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Breast Anatomy

 
Breast Anatomy

Chapter: 2 - Breast Anatomy

Subchapter: 1 - Breast Anatomy

Anatomy & Functions
Throughout these videos, as you learn about breast cancer, we will repeatedly reference the anatomy of the breast. Understanding the different parts and functions will help you better grasp the details of breast cancer.

Adipose Tissue
The female breast is mostly made up of a collection of fat cells called adipose tissue. This tissue extends from the collarbone down to the underarm and across to the middle of the ribcage.

Lobes, Lobules, and Milk Ducts
There are also areas called lobes, lobules, and milk ducts. A healthy female breast is made up of 12–20 sections called lobes. Each of these lobes is made up of many smaller lobules, the gland that produces milk in nursing women. Both the lobes and lobules are connected by milk ducts, which act as stems or tubes to carry the milk to the nipple.

Lymph System
Also within the adipose tissue, is a network of ligaments, fibrous connective tissue, nerves, lymph vessels, lymph nodes, and blood vessels.

The lymph system, which is part of the immune system, is a network of lymph vessels and lymph nodes running throughout the entire body. Similar to how the blood circulatory system distributes elements throughout the body, the lymph system transports disease-fighting cells and fluids. Clusters of bean-shaped lymph nodes are fixed in areas throughout the lymph system; they act as filters by carrying abnormal cells away from healthy tissue.

In this chapter we looked at the anatomy of the breast, focusing on the milk ducts, lobes, lobules, lymph system, and lymph nodes.

Related Questions

  • Connie Demarest Profile

    Is chemotherapy (except aromotase inhibitors) used for stage 1 lymph node negative breast cancer?

    Asked by anonymous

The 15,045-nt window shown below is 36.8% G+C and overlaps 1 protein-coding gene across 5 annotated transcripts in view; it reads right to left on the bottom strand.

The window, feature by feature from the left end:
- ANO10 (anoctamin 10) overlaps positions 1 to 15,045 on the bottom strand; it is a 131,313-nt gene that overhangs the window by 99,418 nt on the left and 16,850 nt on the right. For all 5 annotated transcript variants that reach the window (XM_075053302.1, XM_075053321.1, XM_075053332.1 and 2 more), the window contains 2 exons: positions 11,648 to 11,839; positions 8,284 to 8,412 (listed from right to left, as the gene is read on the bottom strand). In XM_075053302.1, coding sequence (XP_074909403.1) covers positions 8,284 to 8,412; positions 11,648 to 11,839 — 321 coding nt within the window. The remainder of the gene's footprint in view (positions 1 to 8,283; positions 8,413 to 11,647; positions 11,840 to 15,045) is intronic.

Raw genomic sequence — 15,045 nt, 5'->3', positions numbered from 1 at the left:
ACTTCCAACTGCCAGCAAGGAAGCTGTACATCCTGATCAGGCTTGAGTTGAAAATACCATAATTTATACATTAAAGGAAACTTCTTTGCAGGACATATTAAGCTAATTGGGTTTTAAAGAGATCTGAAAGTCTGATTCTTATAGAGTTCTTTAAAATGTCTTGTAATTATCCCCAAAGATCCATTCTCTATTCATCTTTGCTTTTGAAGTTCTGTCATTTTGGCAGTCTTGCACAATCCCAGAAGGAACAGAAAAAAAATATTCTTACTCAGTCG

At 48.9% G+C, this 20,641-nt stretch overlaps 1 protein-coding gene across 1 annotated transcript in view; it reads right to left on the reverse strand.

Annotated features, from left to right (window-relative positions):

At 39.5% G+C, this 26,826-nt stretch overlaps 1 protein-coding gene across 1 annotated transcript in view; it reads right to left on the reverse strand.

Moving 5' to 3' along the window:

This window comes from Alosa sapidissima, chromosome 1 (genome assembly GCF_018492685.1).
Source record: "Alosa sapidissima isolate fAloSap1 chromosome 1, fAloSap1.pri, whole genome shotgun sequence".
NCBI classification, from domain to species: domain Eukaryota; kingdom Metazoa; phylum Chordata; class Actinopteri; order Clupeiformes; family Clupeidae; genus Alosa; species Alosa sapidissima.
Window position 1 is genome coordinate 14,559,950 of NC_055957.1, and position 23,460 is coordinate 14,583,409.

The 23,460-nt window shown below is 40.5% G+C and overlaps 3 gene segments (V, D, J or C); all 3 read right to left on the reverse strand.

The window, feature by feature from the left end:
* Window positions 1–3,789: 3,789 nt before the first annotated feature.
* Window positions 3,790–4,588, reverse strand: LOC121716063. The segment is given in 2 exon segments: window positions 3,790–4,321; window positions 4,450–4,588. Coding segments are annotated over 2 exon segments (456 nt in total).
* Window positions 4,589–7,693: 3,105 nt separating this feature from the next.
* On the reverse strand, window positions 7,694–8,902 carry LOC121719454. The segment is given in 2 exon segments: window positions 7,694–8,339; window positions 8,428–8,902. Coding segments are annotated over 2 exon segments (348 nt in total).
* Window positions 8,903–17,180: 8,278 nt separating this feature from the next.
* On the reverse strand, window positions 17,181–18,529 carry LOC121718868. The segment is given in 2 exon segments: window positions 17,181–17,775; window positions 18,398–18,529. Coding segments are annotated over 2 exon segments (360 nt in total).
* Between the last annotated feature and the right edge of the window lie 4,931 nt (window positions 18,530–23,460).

Learning About Breast Cancer
    about 8 years 3 answers
    • Betsy Chapin Profile
      anonymous
      Survivor since 2010

      Hi Connie,
      You have a lot happening this week. You will get through this. Sometimes the toughest part of treatment Is waiting. I believe you will have answers when you see your oncologist this week. Stay strong.

      Comment
    • Betsy Chapin Profile
      anonymous
      Survivor since 2010

      Yes one could have chemotherapy with a stage one diagnosis. I was stage one and had chemotherapy with no lymph node involvement due to the fact that my cancer was HER2 positive.

      Comment
  • Thumb avatar default

    how many lymph nodes need to be involved to recommend chemo

    Asked by anonymous

    Learning About Breast Cancer
    about 5 years 7 answers
    • View all 7 answers
    • Betti A Profile
      anonymous
      Survivor since 2013

      What has your doctor told you? My surgeon removed 8 even though they looked OK on my MRI. They were all negative and I still had chemo. and rads. The radiation also covered the axilla though the nodes were gone.

      Comment
    • Mary Navarro Profile
      anonymous
      Patient

      I don't think it matters. It depends on your stage, grade and family history.

      Comment
  • Denise Whitt Profile

    What is calcification in the lymph node in the upper outer quadrant of the right breast?

    Asked by anonymous

    Learning About Breast Cancer
    almost 8 years Answer
  • Thumb avatar default

    Can a person still have get cancer in there lymph nodes under the under arms after a mastectomy?

    Asked by anonymous

    Learning About Breast Cancer
    almost 7 years 4 answers
    • View all 4 answers
    • Sharon Danielson Profile
      anonymous
      Survivor since 2007

      Dear Norma,
      Yes. I had 5 sentinel nodes removed but the surgeon warned me there was a small chance I could have cancer cells in any of my axillary nodes. Again the chance was very small. Since I am 5 years out now, I am fairly sure they were ok since I have not had a recurrance. Every time I...

      more

      Dear Norma,
      Yes. I had 5 sentinel nodes removed but the surgeon warned me there was a small chance I could have cancer cells in any of my axillary nodes. Again the chance was very small. Since I am 5 years out now, I am fairly sure they were ok since I have not had a recurrance. Every time I have gone to my oncologist or internist, they have always checked my axillary lymph nodes for any swelling. Breast cancer is so very sneaky, I would not be surprised for it to raise its ugly head somewhere, sometime in my life. Arrrgh. God willing, I hope not. God's blessings to you, take care, Norma, Sharon

      1 comment
    • vicki e Profile
      anonymous
      Stage 2B Patient

      I had a mastectomy five years ago and hada recurrence in my lymph nodes this past February so the short answer is yes . Unfortunately.

      3 comments

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